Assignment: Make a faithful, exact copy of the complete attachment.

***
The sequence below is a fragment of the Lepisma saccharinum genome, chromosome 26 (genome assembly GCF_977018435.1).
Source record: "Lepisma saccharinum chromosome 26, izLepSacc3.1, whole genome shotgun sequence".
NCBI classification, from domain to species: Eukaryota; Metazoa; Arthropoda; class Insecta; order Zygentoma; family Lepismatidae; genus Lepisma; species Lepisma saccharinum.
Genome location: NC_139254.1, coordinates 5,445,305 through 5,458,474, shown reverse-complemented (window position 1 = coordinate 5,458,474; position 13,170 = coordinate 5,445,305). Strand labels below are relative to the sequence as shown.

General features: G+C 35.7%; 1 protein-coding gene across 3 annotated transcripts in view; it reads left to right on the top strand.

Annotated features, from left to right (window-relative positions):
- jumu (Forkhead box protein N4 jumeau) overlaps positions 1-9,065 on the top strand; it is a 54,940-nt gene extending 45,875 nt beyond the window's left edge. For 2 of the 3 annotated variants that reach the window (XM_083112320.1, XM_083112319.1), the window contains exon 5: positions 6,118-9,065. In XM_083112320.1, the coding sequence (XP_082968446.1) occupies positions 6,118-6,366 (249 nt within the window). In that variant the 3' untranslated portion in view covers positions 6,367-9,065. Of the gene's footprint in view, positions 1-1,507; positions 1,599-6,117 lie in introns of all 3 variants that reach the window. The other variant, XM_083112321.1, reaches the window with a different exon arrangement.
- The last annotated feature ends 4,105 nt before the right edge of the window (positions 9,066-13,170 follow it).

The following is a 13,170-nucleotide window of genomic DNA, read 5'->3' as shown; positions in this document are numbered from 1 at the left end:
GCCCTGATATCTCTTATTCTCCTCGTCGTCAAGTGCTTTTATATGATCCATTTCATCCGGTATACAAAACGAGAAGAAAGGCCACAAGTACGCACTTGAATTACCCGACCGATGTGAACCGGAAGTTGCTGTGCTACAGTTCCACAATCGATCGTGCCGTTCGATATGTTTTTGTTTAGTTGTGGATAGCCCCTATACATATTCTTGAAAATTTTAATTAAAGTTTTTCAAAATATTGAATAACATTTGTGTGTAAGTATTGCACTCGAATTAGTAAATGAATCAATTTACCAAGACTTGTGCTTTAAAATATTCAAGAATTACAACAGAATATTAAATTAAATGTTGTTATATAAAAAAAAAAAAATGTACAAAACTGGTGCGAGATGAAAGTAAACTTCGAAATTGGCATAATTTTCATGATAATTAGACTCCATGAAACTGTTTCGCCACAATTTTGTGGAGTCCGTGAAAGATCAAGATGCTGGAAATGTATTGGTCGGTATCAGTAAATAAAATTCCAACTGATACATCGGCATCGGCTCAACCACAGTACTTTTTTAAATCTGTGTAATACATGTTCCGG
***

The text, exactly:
The sequence below is a fragment of the Lepisma saccharinum genome, chromosome 26 (genome assembly GCF_977018435.1).
Source record: "Lepisma saccharinum chromosome 26, izLepSacc3.1, whole genome shotgun sequence".
NCBI classification, from domain to species: Eukaryota; Metazoa; Arthropoda; class Insecta; order Zygentoma; family Lepismatidae; genus Lepisma; species Lepisma saccharinum.
Genome location: NC_139254.1, coordinates 5,445,305 through 5,458,474, shown reverse-complemented (window position 1 = coordinate 5,458,474; position 13,170 = coordinate 5,445,305). Strand labels below are relative to the sequence as shown.

General features: G+C 35.7%; 1 protein-coding gene across 3 annotated transcripts in view; it reads left to right on the top strand.

Annotated features, from left to right (window-relative positions):
- jumu (Forkhead box protein N4 jumeau) overlaps positions 1-9,065 on the top strand; it is a 54,940-nt gene extending 45,875 nt beyond the window's left edge. For 2 of the 3 annotated variants that reach the window (XM_083112320.1, XM_083112319.1), the window contains exon 5: positions 6,118-9,065. In XM_083112320.1, the coding sequence (XP_082968446.1) occupies positions 6,118-6,366 (249 nt within the window). In that variant the 3' untranslated portion in view covers positions 6,367-9,065. Of the gene's footprint in view, positions 1-1,507; positions 1,599-6,117 lie in introns of all 3 variants that reach the window. The other variant, XM_083112321.1, reaches the window with a different exon arrangement.
- The last annotated feature ends 4,105 nt before the right edge of the window (positions 9,066-13,170 follow it).

The following is a 13,170-nucleotide window of genomic DNA, read 5'->3' as shown; positions in this document are numbered from 1 at the left end:
GCCCTGATATCTCTTATTCTCCTCGTCGTCAAGTGCTTTTATATGATCCATTTCATCCGGTATACAAAACGAGAAGAAAGGCCACAAGTACGCACTTGAATTACCCGACCGATGTGAACCGGAAGTTGCTGTGCTACAGTTCCACAATCGATCGTGCCGTTCGATATGTTTTTGTTTAGTTGTGGATAGCCCCTATACATATTCTTGAAAATTTTAATTAAAGTTTTTCAAAATATTGAATAACATTTGTGTGTAAGTATTGCACTCGAATTAGTAAATGAATCAATTTACCAAGACTTGTGCTTTAAAATATTCAAGAATTACAACAGAATATTAAATTAAATGTTGTTATATAAAAAAAAAAAAATGTACAAAACTGGTGCGAGATGAAAGTAAACTTCGAAATTGGCATAATTTTCATGATAATTAGACTCCATGAAACTGTTTCGCCACAATTTTGTGGAGTCCGTGAAAGATCAAGATGCTGGAAATGTATTGGTCGGTATCAGTAAATAAAATTCCAACTGATACATCGGCATCGGCTCAACCACAGTACTTTTTTAAATCTGTGTAATACATGTTCCGG